The Tamar salmon season runs from March 1st to October 14th. The trout and sea trout season runs from 15th March to 30th September. Grayling fishing runs from 16th June to 14th March.
In accordance with Environment Agency national byelaws, all salmon caught before 16th June must be returned. In addition, the Tamar and Tributaries Fisheries Association (TTFA) recommends that a maximum of one salmon can be taken per rod per day, with 70% of all rod-caught fish returned. All fish of 10lb or over to be returned after 1st September.
Salmon make an appearance in spring on the lower river, with the first fish often caught from the tidal beats at Gunnislake in late March or April. Numbers of fish soon build, and they can be expected anywhere on the river, including the tributaries, from May. In general, Tamar salmon do not run large, with a fish in the teens of pounds being notable.
The first sea trout are usually caught in May, and these early fish are generally large - between two and five pounds. They do not run in big numbers, so serious fishing for them doesn't usually start until early summer when the pools will have filled with fish.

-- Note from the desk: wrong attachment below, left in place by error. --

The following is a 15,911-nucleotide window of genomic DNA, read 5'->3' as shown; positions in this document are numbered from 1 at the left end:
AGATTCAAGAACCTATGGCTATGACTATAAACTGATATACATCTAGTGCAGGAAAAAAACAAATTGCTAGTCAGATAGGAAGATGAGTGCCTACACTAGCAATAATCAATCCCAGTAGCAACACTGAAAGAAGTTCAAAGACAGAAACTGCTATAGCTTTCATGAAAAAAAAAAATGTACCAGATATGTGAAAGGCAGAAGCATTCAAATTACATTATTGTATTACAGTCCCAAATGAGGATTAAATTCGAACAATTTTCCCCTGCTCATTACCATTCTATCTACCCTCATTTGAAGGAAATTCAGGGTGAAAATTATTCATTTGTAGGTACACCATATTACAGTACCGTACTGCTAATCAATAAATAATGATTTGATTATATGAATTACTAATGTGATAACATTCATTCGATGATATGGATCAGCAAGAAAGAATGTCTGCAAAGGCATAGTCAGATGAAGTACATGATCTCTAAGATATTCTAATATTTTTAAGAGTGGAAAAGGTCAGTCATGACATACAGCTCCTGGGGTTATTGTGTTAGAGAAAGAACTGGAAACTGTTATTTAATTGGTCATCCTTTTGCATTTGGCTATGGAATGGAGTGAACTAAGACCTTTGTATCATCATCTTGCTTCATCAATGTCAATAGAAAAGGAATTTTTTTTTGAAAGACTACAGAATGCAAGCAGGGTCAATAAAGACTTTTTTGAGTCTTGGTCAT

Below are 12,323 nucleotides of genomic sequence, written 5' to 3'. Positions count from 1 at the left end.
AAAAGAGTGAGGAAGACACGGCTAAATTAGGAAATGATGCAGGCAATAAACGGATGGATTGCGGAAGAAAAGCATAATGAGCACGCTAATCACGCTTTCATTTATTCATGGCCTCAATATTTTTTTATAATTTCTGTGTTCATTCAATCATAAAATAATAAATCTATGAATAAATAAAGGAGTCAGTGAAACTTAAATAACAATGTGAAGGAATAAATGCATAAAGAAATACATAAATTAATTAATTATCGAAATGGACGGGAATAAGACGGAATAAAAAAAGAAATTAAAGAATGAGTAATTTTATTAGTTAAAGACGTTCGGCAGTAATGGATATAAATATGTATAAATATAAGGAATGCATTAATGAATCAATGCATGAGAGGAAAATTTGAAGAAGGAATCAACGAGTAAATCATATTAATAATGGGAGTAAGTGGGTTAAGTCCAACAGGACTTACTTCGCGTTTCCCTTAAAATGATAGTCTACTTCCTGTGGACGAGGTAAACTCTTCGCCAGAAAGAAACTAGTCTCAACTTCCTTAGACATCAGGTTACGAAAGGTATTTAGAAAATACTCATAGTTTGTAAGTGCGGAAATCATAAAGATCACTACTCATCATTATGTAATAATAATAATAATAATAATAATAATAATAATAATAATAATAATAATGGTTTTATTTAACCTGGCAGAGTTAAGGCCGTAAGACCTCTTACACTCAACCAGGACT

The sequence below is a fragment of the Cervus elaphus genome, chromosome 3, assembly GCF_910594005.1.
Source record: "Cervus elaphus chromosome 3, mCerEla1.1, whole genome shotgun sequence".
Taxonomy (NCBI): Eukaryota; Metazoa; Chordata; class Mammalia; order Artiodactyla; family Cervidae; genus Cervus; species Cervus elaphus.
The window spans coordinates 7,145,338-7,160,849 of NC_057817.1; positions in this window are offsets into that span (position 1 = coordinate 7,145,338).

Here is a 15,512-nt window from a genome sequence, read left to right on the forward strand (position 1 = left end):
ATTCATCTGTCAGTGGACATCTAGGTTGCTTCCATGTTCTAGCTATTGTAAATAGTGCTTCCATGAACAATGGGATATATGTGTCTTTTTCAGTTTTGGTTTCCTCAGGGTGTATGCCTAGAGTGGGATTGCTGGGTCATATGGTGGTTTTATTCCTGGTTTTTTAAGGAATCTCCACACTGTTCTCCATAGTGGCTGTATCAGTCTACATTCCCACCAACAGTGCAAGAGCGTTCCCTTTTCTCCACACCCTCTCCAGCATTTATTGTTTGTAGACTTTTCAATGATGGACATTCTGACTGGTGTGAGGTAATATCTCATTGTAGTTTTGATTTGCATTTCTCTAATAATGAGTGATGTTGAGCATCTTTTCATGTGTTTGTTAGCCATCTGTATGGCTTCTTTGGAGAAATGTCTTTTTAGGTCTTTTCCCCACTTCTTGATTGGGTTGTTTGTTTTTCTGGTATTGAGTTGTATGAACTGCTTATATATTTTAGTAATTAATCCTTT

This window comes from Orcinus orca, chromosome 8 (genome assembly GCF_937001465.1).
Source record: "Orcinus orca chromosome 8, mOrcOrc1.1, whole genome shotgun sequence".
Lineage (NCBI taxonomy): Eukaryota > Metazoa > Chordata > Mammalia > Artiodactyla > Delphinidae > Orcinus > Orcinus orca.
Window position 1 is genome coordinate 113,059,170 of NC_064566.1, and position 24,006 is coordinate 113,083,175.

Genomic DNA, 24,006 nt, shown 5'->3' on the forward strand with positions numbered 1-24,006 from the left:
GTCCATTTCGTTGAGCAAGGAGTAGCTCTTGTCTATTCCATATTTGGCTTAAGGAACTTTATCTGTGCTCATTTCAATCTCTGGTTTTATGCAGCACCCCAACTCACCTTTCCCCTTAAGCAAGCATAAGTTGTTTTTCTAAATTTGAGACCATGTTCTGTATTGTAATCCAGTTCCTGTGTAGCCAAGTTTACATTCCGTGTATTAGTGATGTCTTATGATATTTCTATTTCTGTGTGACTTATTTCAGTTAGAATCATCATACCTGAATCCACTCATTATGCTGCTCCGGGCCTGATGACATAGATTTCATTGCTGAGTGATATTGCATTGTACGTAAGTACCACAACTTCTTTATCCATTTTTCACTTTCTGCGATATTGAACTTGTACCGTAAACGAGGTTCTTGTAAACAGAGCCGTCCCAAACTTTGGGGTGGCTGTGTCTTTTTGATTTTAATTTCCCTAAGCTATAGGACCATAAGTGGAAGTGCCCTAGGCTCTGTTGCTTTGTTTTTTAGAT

Salmon fishing begins in earnest with the grilse, which run the river with the first high water of summer from July onwards. Among these fish will be a sprinkling of multi-sea-winter salmon, weighing into double figures. Given adequate water, the peak time for salmon fishing on the river as a whole starts in August.
Sea trout fishing is at its peak in July and August, coinciding with the Tamar's large run of smaller fish, the 'school peal'. Most fish are taken on a fly at night when the weather is settled and the water is clear, a time when balmy summer nights bring the westcountry's most exhilarating game fishing. These fish are also regularly caught during the day under spate conditions. Interestingly, Tamar sea trout can be taken on nymphs or even dry flies during the day in low water, unlike on some spate rivers.
Summer salmon on the Tamar
Undoubtedly the most prolific salmon runs are towards the end of the season, with September and October being the best two months. Large spates at this time of year can obviously render the main river and tributaries unfishable at times, but these will also encourage numbers of fish from the tide.
By September, most of the sea trout have been in the river for a while, so will be starting to show signs of colour and can become trickier to catch. Fishing can still be good, but on the whole, the best of the sport will have finished.